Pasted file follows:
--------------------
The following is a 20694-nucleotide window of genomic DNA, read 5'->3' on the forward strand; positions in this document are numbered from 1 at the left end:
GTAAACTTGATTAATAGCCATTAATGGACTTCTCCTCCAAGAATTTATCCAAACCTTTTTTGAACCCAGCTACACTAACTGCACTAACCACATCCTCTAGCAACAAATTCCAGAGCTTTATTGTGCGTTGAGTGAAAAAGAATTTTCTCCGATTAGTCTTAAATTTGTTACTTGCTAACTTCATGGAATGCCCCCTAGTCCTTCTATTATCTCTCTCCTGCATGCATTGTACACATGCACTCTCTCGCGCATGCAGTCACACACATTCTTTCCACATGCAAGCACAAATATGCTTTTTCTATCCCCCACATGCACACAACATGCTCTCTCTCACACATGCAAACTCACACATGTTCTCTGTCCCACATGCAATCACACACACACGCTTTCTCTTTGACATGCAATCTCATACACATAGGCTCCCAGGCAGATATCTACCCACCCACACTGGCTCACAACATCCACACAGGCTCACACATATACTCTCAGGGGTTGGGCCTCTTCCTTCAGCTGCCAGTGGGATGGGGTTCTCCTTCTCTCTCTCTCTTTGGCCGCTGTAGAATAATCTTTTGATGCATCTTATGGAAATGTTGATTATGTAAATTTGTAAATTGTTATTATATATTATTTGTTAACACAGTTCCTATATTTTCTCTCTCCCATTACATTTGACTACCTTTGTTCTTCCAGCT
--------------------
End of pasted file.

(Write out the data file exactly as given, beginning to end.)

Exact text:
The following is a 20694-nucleotide window of genomic DNA, read 5'->3' on the forward strand; positions in this document are numbered from 1 at the left end:
GTAAACTTGATTAATAGCCATTAATGGACTTCTCCTCCAAGAATTTATCCAAACCTTTTTTGAACCCAGCTACACTAACTGCACTAACCACATCCTCTAGCAACAAATTCCAGAGCTTTATTGTGCGTTGAGTGAAAAAGAATTTTCTCCGATTAGTCTTAAATTTGTTACTTGCTAACTTCATGGAATGCCCCCTAGTCCTTCTATTATCTCTCTCCTGCATGCATTGTACACATGCACTCTCTCGCGCATGCAGTCACACACATTCTTTCCACATGCAAGCACAAATATGCTTTTTCTATCCCCCACATGCACACAACATGCTCTCTCTCACACATGCAAACTCACACATGTTCTCTGTCCCACATGCAATCACACACACACGCTTTCTCTTTGACATGCAATCTCATACACATAGGCTCCCAGGCAGATATCTACCCACCCACACTGGCTCACAACATCCACACAGGCTCACACATATACTCTCAGGGGTTGGGCCTCTTCCTTCAGCTGCCAGTGGGATGGGGTTCTCCTTCTCTCTCTCTCTTTGGCCGCTGTAGAATAATCTTTTGATGCATCTTATGGAAATGTTGATTATGTAAATTTGTAAATTGTTATTATATATTATTTGTTAACACAGTTCCTATATTTTCTCTCTCCCATTACATTTGACTACCTTTGTTCTTCCAGCT